for academic affairs for the University of Missouri system. "That has been healthy
The programs in Missouri and Tennessee are considered by some researchers and
policy analysts to be among the most successful in the country. Both are incentive-based,
utilizing a limited number of performance indicators to allocate about five percent
of the total state higher education budget.
The Missouri approach, called "Funding for Results" (FFR), uses graduation
and retention rates, scores on nationally-normed senior tests and graduate school
entrance examinations and other assessment information to determine how much money
should go to each public institution.
For the current academic year, the four-campus University of Missouri system will
receive $5.1 million in FFR funding, while Truman State University (formerly Northeast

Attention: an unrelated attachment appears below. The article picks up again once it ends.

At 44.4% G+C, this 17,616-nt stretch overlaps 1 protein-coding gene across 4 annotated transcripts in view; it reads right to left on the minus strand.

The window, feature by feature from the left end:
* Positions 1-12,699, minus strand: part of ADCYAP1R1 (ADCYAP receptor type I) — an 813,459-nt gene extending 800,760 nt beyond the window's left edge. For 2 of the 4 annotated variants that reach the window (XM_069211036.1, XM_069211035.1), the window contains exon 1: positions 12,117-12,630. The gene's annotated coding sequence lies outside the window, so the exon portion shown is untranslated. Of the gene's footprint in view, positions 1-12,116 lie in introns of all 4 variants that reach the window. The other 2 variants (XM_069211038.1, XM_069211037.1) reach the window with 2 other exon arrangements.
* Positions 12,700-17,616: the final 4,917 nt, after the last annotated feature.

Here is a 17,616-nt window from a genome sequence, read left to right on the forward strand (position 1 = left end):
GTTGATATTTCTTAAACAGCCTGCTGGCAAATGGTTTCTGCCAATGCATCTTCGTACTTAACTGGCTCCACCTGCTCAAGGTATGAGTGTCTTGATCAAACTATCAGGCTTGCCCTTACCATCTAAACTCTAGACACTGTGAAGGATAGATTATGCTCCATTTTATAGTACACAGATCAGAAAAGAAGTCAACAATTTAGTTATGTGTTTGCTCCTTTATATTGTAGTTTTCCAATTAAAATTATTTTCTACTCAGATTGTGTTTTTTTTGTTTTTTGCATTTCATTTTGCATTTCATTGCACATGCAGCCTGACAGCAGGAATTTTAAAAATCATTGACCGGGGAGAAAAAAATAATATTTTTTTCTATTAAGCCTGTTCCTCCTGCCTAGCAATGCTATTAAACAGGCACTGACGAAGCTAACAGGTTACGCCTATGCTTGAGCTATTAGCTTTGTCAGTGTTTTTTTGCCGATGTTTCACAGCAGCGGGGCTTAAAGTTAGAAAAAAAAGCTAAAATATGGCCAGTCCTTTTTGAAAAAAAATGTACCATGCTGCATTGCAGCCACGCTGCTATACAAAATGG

Missouri State) will receive about $1 million, roughly three percent of the campus
budget. "It's a very small percentage, but it's money that can make a difference,"
said Ralph Cupelli, assistant to the vice president for academic affairs at Truman
"Culturally, higher education is beginning to become more accepting to being
accountable," the University of Missouri's Lehmkuhle said. "Initially,
it (performance-based funding) was feared to be a way to build in accountability
and standards set by the state, but that's starting to change"
In Tennessee, where performance funding has been used since 1979, the higher education
commission applies ten indicators to determine how much incentive money (up to 5.4